In this celebrated portrait, Adams is shown at what he himself would always consider his greatest moment: his confrontation with Royal Governor Thomas Hutchinson the day after the Boston Massacre of March 5, 1770, during which Adams demanded the expulsion of British troops from the town. He...
In this celebrated portrait, Adams is shown at what he himself would always consider his greatest moment: his confrontation with Royal Governor Thomas Hutchinson the day after the Boston Massacre of March 5, 1770, during which Adams demanded the expulsion of British troops from the town. He points to the charter and seal granted Massachusetts by King William and Queen Mary; in his right hand is the clearly legible petition “Instructions of . . . Town Boston,” prepared by his aggrieved fellow citizens. Copley’s portrait brilliantly conveys the electricity of the moment. By about 1770 he had come to work in a relatively austere manner, markedly decreasing his reliance on prints as models for poses and accessories and reducing the decorative elements in his pictures. Instead of embellishing his portraits with a wealth of detail, Copley concentrated on personality, which he emphasized through a simplified palette and, above all, through an increased attention to the expressive potential of light-dark contrasts. In Samuel Adams, dramatic style and dynamic sitter are admirably matched. Adams is placed slightly off-center, his body shifted to the left, his head turned back. He crowds the table, pushing forward and threatening the viewer’s space. Using a deliberately muted palette, Copley called special attention to Adams’s head and hands, which seem spotlighted, while Adams’s dull reddish-brown suit barely emerges from the dark background. Adams’s proportions, like those of many of Copley’s male sitters, seem peculiar: his head is overlarge and his torso appears small and ungainly; he is barrel chested and has sloping, shrunken shoulders. But characteristics that are often attributed to deficiencies in Copley’s drawing have a vital expressive effect here: Adams’s leonine head becomes all the more impressive and commanding, his piercing stare all the more intense, in contrast to his paltry frame. Despite these dramatic effects, Copley provided evidence of his sitter’s modesty, depicting Adams in a simple suit of dark wool, with no ornamental braid or embroidery, and with a single ruffle of linen at the wrist. The lapels of his waistcoat are bunched and sloppily folded over, and two buttons of it are undone, suggesting Adams’s utter lack of vanity and of concern for appearances (although his detractors would have seen this as evidence of his wildness and unreliability). According to tradition, this portrait was commissioned by John Hancock [L-R 30.76d], Adams’s sometime partner in revolutionary activities. In the early 1770s, Adams was certainly in no position to pay for it himself. The inheritor of a thriving malt-producing company, he had no aptitude for trade and ruined the family business not long after his father’s death. From the 1760s, he devoted himself almost entirely to politics. In addition to dominating the Boston Town Meeting and manipulating the machinery of local politics, Adams cultivated a group of younger men to help him promote the revolutionary effort, including Joseph Warren, John Adams, and especially Hancock, who sought to overcome his image as a young dandy in order to become a significant figure in Boston politics. Although the relationship between Adams and Hancock had cooled somewhat by the late 1760s, when Hancock came to believe that Adams’s radicalism was hurting the patriot cause, the Boston Massacre and subsequent events renewed Hancock’s appreciation for Adams’s powers. The usefulness of an incendiary image of Adams, and the advantages of a certain measure of identification with him after he successfully defied Hutchinson, would have been clear to Hancock, whose commissioning of the portrait would more likely have been a shrewd political move than a gesture of affection. Hanging in Hancock’s house, the site of important political meetings in the 1770s, the portrait of Adams could not fail to inspire. The image became widely known; it was copied in oil and several prints [M27880] were made after it. Both on the wall of Hancock’s house and in reproduction, Copley’s image of Adams became an instrument of propaganda, an implement of the Revolution. Although Copley was careful not to advertise his political views, the commission to paint Adams gave him the opportunity to experiment with a kind of portraiture that was as radical as his subject. Most of his earlier paintings adhered to the convention of including attributes that alluded in only a general way to the career of the sitter—a merchant might be shown with a ledger, a landowner against a grand architectural backdrop, and so on. A portrait occasioned by a significant event in the sitter’s life—such as marriage or coming into an inheritance—would refer to the event obliquely, if at all. In an era when portraits were meant to present an ideal conception of the subject, more direct allusions would have been considered too particularizing. But in Samuel Adams there are no distancing, moderating decorative accessories; the sitter is commandingly real, almost terrifyingly present. Copley linked the portrait to a specific historic moment that was urgently familiar to all who saw it. Yet at the same time he created an image with a larger-than-life message. Adams’s defiant gesture and gaze arrest the viewer, who is cast in the role of Governor Hutchinson himself. The charge to Hutchinson, who unlike other royal representatives was not imposed upon Massachusetts from abroad but was himself a Bostonian, was also a challenge to the viewer’s loyalty, a challenge at once stirring and discomforting. Adams’s declamatory gesture, worthy of a Roman senator, connotes power and authority; his figure is unusually sculptural. Although his zeal is undeniable, there is little of the fanatic, the incendiary here. The documents he points to insist upon the rule of law, not emotion, and the classical columns behind him underscore an association with republican virtue and rationality. Adams is presented as a man of reason, and the image is all the more potent for it. For Copley, Samuel Adams was a stirring history painting in the guise of a portrait. In its electrifying characterization, its enactment of a contemporary event, and its moralistic admonition, it was the forerunner of such groundbreaking canvases as Watson and the Shark [89.481], a history painting that would prove to be one of the masterpieces of Copley’s British career. This text was adapted from Carol Troyen’s entry in John Singleton Copley in America, by Carrie Rebora et al., exh. cat. (New York: Metropolitan Museum of Art in association with Harry N. Abrams, 1995).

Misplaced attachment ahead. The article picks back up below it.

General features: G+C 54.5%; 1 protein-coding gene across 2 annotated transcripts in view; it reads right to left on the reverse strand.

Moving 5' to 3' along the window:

About 1772, to John Hancock (1737-1793), who according to tradition had commissioned the portrait; 1793, by inheritance to his widow, Dorothy Quincy Hancock (1747-1830); by 1827, purchased by a grandson of the sitter, Samuel Adams Wells (1787-1840). By 1841, to Adam W. Thaxter, Jr.; 1841, given by Adam W. Thaxter, Jr. to the City of Boston; 1876, deposited by the City of Boston to the MFA.
Deposited by the City of Boston